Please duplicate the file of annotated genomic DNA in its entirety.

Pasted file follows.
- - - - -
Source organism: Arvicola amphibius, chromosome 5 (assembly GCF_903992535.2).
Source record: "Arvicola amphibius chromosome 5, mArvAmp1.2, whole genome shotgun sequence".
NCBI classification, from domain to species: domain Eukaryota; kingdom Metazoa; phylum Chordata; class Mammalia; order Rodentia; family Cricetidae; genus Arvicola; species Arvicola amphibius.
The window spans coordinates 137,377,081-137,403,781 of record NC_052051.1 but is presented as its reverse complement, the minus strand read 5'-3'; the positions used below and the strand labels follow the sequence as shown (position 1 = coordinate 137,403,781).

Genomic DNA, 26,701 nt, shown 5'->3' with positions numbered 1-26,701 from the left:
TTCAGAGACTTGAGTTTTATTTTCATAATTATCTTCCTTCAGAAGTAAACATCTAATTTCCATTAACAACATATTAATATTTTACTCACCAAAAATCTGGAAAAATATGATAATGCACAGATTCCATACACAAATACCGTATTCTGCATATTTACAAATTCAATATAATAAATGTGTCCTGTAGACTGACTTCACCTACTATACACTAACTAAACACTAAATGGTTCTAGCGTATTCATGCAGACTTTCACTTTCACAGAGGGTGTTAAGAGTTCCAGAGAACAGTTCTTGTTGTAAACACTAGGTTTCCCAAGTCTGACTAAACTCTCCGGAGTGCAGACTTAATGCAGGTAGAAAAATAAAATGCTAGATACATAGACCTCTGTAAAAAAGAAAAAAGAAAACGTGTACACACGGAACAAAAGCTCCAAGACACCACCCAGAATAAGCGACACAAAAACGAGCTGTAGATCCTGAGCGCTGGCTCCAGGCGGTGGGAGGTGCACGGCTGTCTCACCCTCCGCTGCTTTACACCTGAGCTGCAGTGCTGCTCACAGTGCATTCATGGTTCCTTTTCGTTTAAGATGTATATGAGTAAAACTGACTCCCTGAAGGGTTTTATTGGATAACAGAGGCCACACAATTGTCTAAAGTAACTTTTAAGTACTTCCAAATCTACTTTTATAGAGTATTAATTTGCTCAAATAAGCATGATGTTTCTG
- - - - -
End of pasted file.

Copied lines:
Source organism: Arvicola amphibius, chromosome 5 (assembly GCF_903992535.2).
Source record: "Arvicola amphibius chromosome 5, mArvAmp1.2, whole genome shotgun sequence".
NCBI classification, from domain to species: domain Eukaryota; kingdom Metazoa; phylum Chordata; class Mammalia; order Rodentia; family Cricetidae; genus Arvicola; species Arvicola amphibius.
The window spans coordinates 137,377,081-137,403,781 of record NC_052051.1 but is presented as its reverse complement, the minus strand read 5'-3'; the positions used below and the strand labels follow the sequence as shown (position 1 = coordinate 137,403,781).

Genomic DNA, 26,701 nt, shown 5'->3' with positions numbered 1-26,701 from the left:
TTCAGAGACTTGAGTTTTATTTTCATAATTATCTTCCTTCAGAAGTAAACATCTAATTTCCATTAACAACATATTAATATTTTACTCACCAAAAATCTGGAAAAATATGATAATGCACAGATTCCATACACAAATACCGTATTCTGCATATTTACAAATTCAATATAATAAATGTGTCCTGTAGACTGACTTCACCTACTATACACTAACTAAACACTAAATGGTTCTAGCGTATTCATGCAGACTTTCACTTTCACAGAGGGTGTTAAGAGTTCCAGAGAACAGTTCTTGTTGTAAACACTAGGTTTCCCAAGTCTGACTAAACTCTCCGGAGTGCAGACTTAATGCAGGTAGAAAAATAAAATGCTAGATACATAGACCTCTGTAAAAAAGAAAAAAGAAAACGTGTACACACGGAACAAAAGCTCCAAGACACCACCCAGAATAAGCGACACAAAAACGAGCTGTAGATCCTGAGCGCTGGCTCCAGGCGGTGGGAGGTGCACGGCTGTCTCACCCTCCGCTGCTTTACACCTGAGCTGCAGTGCTGCTCACAGTGCATTCATGGTTCCTTTTCGTTTAAGATGTATATGAGTAAAACTGACTCCCTGAAGGGTTTTATTGGATAACAGAGGCCACACAATTGTCTAAAGTAACTTTTAAGTACTTCCAAATCTACTTTTATAGAGTATTAATTTGCTCAAATAAGCATGATGTTTCTG